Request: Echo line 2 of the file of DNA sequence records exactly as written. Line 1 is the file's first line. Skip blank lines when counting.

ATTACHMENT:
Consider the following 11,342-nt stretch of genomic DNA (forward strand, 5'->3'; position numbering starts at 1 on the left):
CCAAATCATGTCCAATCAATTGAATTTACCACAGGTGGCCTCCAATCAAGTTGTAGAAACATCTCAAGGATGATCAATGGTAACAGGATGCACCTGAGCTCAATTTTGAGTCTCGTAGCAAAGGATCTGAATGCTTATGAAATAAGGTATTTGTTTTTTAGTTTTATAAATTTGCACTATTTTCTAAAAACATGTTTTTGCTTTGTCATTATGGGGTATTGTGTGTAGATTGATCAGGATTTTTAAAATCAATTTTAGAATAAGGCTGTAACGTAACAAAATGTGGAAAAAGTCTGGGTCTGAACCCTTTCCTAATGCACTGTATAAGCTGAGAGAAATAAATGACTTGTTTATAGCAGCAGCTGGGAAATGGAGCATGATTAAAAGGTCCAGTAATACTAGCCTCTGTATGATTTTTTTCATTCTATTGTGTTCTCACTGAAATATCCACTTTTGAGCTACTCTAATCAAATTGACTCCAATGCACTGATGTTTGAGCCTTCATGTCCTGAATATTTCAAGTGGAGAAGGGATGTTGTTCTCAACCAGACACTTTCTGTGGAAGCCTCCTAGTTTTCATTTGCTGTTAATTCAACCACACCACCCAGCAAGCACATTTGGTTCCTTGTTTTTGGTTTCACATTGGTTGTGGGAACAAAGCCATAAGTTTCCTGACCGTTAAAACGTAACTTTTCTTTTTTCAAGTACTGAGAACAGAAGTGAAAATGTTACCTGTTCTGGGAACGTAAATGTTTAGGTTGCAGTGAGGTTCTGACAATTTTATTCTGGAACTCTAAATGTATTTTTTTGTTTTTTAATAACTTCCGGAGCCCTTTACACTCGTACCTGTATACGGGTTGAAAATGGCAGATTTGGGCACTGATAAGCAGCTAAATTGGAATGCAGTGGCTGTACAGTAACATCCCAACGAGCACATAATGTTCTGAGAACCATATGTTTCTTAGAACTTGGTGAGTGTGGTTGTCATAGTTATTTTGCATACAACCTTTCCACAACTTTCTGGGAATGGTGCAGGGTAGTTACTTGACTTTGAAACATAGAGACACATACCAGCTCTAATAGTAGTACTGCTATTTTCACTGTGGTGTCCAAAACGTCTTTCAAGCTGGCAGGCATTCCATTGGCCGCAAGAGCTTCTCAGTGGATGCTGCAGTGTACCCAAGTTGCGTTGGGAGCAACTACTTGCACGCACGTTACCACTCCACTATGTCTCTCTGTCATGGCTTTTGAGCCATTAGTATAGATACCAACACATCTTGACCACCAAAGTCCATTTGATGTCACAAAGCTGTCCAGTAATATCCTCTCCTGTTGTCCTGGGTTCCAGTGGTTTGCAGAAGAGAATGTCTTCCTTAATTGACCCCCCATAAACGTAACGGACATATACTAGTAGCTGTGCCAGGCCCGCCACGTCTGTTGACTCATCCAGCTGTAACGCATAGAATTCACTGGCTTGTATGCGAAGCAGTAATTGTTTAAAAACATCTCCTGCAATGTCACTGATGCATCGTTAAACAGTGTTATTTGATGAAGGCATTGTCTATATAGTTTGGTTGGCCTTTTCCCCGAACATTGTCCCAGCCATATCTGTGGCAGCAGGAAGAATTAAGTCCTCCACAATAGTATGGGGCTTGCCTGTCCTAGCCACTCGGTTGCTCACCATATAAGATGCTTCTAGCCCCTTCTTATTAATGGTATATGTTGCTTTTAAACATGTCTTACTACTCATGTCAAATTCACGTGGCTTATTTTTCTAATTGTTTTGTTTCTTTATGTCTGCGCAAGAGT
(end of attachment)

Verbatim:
CCAAATCATGTCCAATCAATTGAATTTACCACAGGTGGCCTCCAATCAAGTTGTAGAAACATCTCAAGGATGATCAATGGTAACAGGATGCACCTGAGCTCAATTTTGAGTCTCGTAGCAAAGGATCTGAATGCTTATGAAATAAGGTATTTGTTTTTTAGTTTTATAAATTTGCACTATTTTCTAAAAACATGTTTTTGCTTTGTCATTATGGGGTATTGTGTGTAGATTGATCAGGATTTTTAAAATCAATTTTAGAATAAGGCTGTAACGTAACAAAATGTGGAAAAAGTCTGGGTCTGAACCCTTTCCTAATGCACTGTATAAGCTGAGAGAAATAAATGACTTGTTTATAGCAGCAGCTGGGAAATGGAGCATGATTAAAAGGTCCAGTAATACTAGCCTCTGTATGATTTTTTTCATTCTATTGTGTTCTCACTGAAATATCCACTTTTGAGCTACTCTAATCAAATTGACTCCAATGCACTGATGTTTGAGCCTTCATGTCCTGAATATTTCAAGTGGAGAAGGGATGTTGTTCTCAACCAGACACTTTCTGTGGAAGCCTCCTAGTTTTCATTTGCTGTTAATTCAACCACACCACCCAGCAAGCACATTTGGTTCCTTGTTTTTGGTTTCACATTGGTTGTGGGAACAAAGCCATAAGTTTCCTGACCGTTAAAACGTAACTTTTCTTTTTTCAAGTACTGAGAACAGAAGTGAAAATGTTACCTGTTCTGGGAACGTAAATGTTTAGGTTGCAGTGAGGTTCTGACAATTTTATTCTGGAACTCTAAATGTATTTTTTTGTTTTTTAATAACTTCCGGAGCCCTTTACACTCGTACCTGTATACGGGTTGAAAATGGCAGATTTGGGCACTGATAAGCAGCTAAATTGGAATGCAGTGGCTGTACAGTAACATCCCAACGAGCACATAATGTTCTGAGAACCATATGTTTCTTAGAACTTGGTGAGTGTGGTTGTCATAGTTATTTTGCATACAACCTTTCCACAACTTTCTGGGAATGGTGCAGGGTAGTTACTTGACTTTGAAACATAGAGACACATACCAGCTCTAATAGTAGTACTGCTATTTTCACTGTGGTGTCCAAAACGTCTTTCAAGCTGGCAGGCATTCCATTGGCCGCAAGAGCTTCTCAGTGGATGCTGCAGTGTACCCAAGTTGCGTTGGGAGCAACTACTTGCACGCACGTTACCACTCCACTATGTCTCTCTGTCATGGCTTTTGAGCCATTAGTATAGATACCAACACATCTTGACCACCAAAGTCCATTTGATGTCACAAAGCTGTCCAGTAATATCCTCTCCTGTTGTCCTGGGTTCCAGTGGTTTGCAGAAGAGAATGTCTTCCTTAATTGACCCCCCATAAACGTAACGGACATATACTAGTAGCTGTGCCAGGCCCGCCACGTCTGTTGACTCATCCAGCTGTAACGCATAGAATTCACTGGCTTGTATGCGAAGCAGTAATTGTTTAAAAACATCTCCTGCAATGTCACTGATGCATCGTTAAACAGTGTTATTTGATGAAGGCATTGTCTATATAGTTTGGTTGGCCTTTTCCCCGAACATTGTCCCAGCCATATCTGTGGCAGCAGGAAGAATTAAGTCCTCCACAATAGTATGGGGCTTGCCTGTCCTAGCCACTCGGTTGCTCACCATATAAGATGCTTCTAGCCCCTTCTTATTAATGGTATATGTTGCTTTTAAACATGTCTTACTACTCATGTCAAATTCACGTGGCTTATTTTTCTAATTGTTTTGTTTCTTTATGTCTGCGCAAGAGT